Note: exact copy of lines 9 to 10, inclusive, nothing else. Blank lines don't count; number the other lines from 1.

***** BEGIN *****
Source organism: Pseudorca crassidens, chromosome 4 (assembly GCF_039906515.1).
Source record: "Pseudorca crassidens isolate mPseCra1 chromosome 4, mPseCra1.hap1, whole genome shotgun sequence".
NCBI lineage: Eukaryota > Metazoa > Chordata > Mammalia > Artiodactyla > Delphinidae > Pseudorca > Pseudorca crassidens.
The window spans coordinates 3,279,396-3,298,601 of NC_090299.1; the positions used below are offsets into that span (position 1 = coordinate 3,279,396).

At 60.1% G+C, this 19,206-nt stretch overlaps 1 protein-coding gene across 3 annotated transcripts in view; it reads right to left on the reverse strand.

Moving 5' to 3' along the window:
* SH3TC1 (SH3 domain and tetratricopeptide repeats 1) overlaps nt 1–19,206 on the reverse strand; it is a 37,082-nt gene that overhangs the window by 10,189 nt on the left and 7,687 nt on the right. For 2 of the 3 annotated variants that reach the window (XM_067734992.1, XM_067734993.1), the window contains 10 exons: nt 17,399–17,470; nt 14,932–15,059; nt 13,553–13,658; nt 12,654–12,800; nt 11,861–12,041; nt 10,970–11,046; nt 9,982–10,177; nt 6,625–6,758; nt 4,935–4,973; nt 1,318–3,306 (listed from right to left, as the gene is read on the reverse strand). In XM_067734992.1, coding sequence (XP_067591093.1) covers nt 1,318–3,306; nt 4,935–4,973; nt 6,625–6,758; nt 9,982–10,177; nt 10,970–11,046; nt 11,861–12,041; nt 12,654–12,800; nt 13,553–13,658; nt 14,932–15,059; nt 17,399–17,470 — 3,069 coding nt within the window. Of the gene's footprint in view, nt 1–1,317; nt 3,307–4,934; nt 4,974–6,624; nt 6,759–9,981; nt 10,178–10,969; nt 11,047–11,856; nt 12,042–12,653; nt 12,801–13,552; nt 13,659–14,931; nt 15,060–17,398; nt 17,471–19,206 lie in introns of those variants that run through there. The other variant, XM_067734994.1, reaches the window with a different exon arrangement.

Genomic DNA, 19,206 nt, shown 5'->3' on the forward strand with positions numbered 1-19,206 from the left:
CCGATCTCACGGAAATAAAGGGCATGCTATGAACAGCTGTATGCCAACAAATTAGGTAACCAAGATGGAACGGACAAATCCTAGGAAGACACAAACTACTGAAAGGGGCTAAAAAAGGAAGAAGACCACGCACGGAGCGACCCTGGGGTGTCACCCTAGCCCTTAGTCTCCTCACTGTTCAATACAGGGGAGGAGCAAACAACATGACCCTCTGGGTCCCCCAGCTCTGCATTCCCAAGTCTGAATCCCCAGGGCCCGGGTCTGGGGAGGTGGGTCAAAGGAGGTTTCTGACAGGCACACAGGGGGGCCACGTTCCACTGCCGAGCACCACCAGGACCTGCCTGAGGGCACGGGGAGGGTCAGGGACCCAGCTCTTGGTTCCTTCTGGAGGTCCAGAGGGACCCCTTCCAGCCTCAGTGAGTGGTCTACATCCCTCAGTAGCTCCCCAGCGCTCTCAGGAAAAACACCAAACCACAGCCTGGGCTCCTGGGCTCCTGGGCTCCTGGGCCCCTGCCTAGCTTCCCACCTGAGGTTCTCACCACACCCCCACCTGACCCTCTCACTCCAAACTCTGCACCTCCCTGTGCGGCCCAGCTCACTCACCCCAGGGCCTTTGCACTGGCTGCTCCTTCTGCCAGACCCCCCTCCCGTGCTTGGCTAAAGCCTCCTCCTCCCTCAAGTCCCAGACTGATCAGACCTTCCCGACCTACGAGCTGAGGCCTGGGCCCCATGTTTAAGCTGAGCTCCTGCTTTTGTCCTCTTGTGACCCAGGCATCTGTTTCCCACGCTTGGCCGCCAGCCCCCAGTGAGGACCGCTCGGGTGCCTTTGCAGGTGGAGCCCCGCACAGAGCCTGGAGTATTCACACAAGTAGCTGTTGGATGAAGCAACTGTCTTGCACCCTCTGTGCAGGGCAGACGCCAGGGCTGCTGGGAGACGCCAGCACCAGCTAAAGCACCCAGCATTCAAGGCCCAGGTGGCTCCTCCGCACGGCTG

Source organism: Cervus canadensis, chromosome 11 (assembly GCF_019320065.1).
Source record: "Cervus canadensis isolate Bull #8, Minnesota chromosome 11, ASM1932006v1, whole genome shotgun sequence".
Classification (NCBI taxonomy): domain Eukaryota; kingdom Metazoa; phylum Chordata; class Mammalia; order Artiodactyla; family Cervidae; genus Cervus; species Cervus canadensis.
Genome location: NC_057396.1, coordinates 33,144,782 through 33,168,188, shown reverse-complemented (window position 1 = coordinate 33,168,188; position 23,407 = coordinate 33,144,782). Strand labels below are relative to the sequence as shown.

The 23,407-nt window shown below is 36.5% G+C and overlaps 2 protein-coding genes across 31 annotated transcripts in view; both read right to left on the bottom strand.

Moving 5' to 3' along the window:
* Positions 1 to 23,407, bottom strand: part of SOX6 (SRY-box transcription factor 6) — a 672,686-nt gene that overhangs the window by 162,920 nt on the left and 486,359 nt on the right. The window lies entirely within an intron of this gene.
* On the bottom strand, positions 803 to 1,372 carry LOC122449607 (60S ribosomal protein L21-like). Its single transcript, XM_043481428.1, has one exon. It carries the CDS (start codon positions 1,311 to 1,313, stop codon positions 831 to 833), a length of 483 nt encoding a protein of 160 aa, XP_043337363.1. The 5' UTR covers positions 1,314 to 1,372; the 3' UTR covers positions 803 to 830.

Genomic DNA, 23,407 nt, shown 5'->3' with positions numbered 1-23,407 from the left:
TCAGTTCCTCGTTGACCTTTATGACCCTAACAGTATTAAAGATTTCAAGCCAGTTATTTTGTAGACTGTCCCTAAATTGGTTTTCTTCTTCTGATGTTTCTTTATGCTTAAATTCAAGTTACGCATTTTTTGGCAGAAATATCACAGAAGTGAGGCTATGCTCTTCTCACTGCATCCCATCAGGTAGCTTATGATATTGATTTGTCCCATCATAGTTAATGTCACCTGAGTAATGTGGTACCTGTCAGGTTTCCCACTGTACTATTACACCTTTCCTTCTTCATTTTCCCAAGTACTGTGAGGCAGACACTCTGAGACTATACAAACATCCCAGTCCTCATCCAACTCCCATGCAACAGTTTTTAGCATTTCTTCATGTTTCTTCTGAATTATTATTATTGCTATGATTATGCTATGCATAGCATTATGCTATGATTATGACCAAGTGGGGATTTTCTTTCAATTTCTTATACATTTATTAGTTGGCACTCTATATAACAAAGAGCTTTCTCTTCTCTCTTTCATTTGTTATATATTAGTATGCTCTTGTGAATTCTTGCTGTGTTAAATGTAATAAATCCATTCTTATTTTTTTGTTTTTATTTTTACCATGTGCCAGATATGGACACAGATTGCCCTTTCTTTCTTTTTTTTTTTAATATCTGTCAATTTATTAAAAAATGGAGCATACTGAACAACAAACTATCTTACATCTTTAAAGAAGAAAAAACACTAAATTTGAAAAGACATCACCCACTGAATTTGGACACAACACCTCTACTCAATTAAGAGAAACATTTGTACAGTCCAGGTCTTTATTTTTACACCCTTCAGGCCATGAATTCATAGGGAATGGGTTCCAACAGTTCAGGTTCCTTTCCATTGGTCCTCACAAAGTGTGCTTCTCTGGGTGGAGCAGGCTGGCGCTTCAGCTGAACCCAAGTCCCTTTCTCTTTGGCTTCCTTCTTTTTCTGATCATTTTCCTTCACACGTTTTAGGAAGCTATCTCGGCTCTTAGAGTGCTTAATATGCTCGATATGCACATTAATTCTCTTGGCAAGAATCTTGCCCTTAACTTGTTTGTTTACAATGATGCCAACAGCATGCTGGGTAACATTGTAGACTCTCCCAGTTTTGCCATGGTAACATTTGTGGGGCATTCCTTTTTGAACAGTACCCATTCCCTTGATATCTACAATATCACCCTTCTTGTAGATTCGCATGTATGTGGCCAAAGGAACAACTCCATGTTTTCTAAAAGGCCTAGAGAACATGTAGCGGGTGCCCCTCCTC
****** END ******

CCGATCTCACGGAAATAAAGGGCATGCTATGAACAGCTGTATGCCAACAAATTAGGTAACCAAGATGGAACGGACAAATCCTAGGAAGACACAAACTACTGAAAGGGGCTAAAAAAGGAAGAAGACCACGCACGGAGCGACCCTGGGGTGTCACCCTAGCCCTTAGTCTCCTCACTGTTCAATACAGGGGAGGAGCAAACAACATGACCCTCTGGGTCCCCCAGCTCTGCATTCCCAAGTCTGAATCCCCAGGGCCCGGGTCTGGGGAGGTGGGTCAAAGGAGGTTTCTGACAGGCACACAGGGGGGCCACGTTCCACTGCCGAGCACCACCAGGACCTGCCTGAGGGCACGGGGAGGGTCAGGGACCCAGCTCTTGGTTCCTTCTGGAGGTCCAGAGGGACCCCTTCCAGCCTCAGTGAGTGGTCTACATCCCTCAGTAGCTCCCCAGCGCTCTCAGGAAAAACACCAAACCACAGCCTGGGCTCCTGGGCTCCTGGGCTCCTGGGCCCCTGCCTAGCTTCCCACCTGAGGTTCTCACCACACCCCCACCTGACCCTCTCACTCCAAACTCTGCACCTCCCTGTGCGGCCCAGCTCACTCACCCCAGGGCCTTTGCACTGGCTGCTCCTTCTGCCAGACCCCCCTCCCGTGCTTGGCTAAAGCCTCCTCCTCCCTCAAGTCCCAGACTGATCAGACCTTCCCGACCTACGAGCTGAGGCCTGGGCCCCATGTTTAAGCTGAGCTCCTGCTTTTGTCCTCTTGTGACCCAGGCATCTGTTTCCCACGCTTGGCCGCCAGCCCCCAGTGAGGACCGCTCGGGTGCCTTTGCAGGTGGAGCCCCGCACAGAGCCTGGAGTATTCACACAAGTAGCTGTTGGATGAAGCAACTGTCTTGCACCCTCTGTGCAGGGCAGACGCCAGGGCTGCTGGGAGACGCCAGCACCAGCTAAAGCACCCAGCATTCAAGGCCCAGGTGGCTCCTCCGCACGGCTG

Source organism: Cervus canadensis, chromosome 11 (assembly GCF_019320065.1).